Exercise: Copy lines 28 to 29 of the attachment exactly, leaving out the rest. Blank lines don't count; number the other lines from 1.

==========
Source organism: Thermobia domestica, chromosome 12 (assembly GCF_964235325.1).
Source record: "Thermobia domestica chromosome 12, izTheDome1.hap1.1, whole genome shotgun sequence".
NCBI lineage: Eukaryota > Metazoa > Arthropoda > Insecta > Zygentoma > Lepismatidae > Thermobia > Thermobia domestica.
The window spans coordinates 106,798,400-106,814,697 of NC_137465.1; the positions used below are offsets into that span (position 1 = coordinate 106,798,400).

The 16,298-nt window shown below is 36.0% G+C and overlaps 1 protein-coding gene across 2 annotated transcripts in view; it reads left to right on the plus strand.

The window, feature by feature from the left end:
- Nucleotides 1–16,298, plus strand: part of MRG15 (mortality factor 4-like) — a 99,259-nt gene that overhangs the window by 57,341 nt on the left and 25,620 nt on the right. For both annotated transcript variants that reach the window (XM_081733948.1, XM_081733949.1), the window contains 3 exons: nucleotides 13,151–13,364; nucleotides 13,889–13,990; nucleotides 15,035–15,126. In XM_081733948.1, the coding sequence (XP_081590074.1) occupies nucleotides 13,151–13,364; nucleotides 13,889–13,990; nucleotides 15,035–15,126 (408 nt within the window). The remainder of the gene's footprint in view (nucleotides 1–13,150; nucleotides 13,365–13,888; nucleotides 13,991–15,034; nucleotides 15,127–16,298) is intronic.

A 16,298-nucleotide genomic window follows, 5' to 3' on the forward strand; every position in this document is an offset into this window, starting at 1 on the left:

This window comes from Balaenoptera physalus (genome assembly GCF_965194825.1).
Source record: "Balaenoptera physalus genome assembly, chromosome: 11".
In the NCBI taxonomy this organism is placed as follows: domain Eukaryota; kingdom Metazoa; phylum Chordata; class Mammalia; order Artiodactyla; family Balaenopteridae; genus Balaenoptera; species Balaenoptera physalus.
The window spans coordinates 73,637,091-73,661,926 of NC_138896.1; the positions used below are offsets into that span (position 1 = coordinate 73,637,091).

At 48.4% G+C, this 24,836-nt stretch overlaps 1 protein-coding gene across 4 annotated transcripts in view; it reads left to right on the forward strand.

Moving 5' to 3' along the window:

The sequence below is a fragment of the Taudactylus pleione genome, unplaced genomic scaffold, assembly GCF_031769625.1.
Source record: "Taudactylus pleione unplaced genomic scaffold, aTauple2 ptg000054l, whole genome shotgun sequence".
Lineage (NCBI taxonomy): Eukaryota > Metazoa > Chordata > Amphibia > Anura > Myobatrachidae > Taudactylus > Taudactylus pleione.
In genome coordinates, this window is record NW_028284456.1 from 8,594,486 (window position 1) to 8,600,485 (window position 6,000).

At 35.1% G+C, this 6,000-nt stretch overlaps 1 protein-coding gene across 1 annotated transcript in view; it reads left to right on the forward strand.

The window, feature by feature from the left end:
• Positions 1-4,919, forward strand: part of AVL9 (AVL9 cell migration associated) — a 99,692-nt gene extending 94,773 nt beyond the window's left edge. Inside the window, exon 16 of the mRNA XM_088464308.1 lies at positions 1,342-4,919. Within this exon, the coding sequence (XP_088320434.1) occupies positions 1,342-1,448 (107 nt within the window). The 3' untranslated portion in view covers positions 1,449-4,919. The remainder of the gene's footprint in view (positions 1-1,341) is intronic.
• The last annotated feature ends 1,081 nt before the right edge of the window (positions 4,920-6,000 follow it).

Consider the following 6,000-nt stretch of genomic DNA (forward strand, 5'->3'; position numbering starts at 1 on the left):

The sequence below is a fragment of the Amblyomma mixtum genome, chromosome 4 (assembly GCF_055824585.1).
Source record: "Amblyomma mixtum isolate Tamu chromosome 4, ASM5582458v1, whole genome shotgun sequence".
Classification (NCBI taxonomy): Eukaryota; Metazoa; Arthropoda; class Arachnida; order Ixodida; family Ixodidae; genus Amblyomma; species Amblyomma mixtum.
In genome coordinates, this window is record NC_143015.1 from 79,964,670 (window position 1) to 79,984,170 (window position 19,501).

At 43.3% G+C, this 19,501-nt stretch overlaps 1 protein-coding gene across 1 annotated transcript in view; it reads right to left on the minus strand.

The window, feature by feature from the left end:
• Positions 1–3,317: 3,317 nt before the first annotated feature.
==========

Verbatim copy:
At 43.3% G+C, this 19,501-nt stretch overlaps 1 protein-coding gene across 1 annotated transcript in view; it reads right to left on the minus strand.

The window, feature by feature from the left end: